Dlamini, who has an international reputation as an enemy of freedom and democracy, was explaining why dozens of police invaded the funeral of democracy activist Sipho Jele two weeks ago. Officers tore up pictures of the deceased man and confiscated banners belonging to opposition group, the People’s United Democratic Movement (PUDEMO).
He said police would break up gatherings and make arrests even if no crime had been committed. The police just needed to believe that a crime might be committed.
Dlamini’s remarks at a gathering of the kingdom’s senior media people fly in the face of comments by Swaziland Commissioner of Police Isaac Magagula that the police were a service to the people of Swaziland and would treat people as ‘clients’ and with respect.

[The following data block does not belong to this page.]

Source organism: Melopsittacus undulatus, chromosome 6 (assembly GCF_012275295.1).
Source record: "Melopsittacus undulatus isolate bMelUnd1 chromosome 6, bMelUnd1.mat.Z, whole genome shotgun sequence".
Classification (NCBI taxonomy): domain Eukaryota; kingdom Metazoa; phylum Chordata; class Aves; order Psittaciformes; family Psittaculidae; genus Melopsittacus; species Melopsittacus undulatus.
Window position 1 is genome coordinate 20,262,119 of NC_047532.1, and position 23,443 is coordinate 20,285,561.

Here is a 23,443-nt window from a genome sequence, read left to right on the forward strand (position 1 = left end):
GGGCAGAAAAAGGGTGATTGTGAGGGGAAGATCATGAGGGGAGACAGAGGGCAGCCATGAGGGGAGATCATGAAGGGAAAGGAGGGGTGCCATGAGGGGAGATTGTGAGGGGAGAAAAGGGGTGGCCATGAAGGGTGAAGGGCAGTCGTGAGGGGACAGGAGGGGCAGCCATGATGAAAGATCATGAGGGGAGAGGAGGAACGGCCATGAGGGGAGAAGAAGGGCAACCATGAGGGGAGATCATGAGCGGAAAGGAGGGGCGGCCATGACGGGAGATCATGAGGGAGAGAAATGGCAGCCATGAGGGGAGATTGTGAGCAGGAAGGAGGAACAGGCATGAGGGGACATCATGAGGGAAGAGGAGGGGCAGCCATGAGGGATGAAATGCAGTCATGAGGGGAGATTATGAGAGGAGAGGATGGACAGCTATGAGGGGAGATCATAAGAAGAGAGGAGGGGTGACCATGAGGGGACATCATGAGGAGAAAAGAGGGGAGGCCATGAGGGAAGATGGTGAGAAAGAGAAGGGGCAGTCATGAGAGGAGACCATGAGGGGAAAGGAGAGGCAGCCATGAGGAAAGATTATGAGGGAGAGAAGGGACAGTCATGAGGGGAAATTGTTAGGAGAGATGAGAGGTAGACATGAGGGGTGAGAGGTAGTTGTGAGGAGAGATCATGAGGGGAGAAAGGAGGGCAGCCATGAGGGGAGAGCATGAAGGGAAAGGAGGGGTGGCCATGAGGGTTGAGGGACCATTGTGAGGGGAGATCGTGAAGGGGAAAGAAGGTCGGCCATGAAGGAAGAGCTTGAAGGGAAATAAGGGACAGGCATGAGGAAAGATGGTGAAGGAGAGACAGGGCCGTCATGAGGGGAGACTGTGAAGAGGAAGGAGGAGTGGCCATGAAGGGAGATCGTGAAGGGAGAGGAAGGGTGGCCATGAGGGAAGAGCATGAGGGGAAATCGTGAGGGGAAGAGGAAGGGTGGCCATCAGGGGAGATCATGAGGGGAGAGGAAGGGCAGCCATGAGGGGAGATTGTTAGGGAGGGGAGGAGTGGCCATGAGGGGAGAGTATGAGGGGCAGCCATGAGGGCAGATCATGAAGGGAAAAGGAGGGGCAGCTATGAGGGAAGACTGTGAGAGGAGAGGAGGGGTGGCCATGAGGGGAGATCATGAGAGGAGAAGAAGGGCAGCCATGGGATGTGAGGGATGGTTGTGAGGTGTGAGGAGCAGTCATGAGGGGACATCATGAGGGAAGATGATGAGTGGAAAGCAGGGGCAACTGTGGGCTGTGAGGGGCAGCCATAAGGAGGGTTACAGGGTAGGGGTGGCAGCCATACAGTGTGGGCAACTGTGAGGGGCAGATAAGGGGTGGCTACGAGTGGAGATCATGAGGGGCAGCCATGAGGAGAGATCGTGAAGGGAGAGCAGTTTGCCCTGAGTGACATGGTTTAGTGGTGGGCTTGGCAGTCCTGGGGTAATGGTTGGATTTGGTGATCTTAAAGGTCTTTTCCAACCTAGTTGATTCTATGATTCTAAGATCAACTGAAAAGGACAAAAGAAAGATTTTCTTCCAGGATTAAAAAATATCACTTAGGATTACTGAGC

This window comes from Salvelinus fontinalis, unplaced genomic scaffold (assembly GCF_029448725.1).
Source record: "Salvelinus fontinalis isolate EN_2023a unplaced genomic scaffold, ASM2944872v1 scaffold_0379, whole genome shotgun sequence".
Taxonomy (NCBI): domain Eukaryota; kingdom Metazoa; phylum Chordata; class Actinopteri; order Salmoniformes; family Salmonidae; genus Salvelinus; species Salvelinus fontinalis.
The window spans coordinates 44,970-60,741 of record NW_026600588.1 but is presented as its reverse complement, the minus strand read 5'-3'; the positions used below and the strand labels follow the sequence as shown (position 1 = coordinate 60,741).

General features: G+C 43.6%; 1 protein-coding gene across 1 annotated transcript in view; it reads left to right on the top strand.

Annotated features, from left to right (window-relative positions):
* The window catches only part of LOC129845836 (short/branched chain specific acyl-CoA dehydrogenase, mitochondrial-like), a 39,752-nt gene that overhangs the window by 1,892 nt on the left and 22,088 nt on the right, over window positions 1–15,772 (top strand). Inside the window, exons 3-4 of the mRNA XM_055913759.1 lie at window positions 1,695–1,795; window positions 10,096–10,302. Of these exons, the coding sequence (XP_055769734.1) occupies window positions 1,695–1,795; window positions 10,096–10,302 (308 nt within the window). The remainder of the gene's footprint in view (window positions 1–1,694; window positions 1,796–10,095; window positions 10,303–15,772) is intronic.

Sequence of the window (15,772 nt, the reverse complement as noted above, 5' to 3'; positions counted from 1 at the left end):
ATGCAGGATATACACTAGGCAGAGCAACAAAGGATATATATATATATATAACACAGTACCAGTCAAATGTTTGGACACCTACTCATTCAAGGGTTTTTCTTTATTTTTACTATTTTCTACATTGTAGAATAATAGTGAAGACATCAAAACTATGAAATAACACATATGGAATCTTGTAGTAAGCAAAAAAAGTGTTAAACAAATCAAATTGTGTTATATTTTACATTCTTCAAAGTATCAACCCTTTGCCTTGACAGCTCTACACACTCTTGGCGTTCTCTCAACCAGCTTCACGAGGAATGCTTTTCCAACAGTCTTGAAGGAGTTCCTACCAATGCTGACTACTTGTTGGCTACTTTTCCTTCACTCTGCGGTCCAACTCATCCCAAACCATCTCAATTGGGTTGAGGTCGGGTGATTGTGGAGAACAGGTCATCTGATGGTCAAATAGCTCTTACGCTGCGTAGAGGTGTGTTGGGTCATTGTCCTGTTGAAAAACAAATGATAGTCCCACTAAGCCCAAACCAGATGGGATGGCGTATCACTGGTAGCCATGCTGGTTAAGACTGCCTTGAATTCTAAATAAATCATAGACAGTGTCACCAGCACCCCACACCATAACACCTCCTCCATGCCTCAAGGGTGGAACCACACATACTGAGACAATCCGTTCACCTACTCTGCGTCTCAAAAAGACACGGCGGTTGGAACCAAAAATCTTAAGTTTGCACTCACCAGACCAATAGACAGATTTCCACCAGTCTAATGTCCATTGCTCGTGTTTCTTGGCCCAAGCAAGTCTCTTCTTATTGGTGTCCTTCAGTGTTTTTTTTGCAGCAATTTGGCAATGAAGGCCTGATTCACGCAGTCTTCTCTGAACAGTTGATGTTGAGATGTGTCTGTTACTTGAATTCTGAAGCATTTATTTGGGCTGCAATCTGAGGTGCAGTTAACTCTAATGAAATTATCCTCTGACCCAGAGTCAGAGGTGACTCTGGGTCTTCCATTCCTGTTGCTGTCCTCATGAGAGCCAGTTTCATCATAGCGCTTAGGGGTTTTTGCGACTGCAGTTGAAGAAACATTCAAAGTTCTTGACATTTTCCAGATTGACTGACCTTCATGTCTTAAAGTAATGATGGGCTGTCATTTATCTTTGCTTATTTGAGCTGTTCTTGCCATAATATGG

Dlamini told the meeting that police suspected crimes would be committed at Jele’s funeral so they broke it up.
‘At Jele’s funeral, the police would not just sit back and wait for something to happen first before responding to the situation. But they had to do something about the information brought by the Intelligence Branch,’ the Swazi Observer, the newspaper in effect owned by King Mswati III, sub-Saharan Africa’s last absolute monarch, reports him saying.
Dlamini said that at future funerals or other occasions if the Intelligence Branch happened to detect a security threat, police then they would attend to ‘ensure law and order’.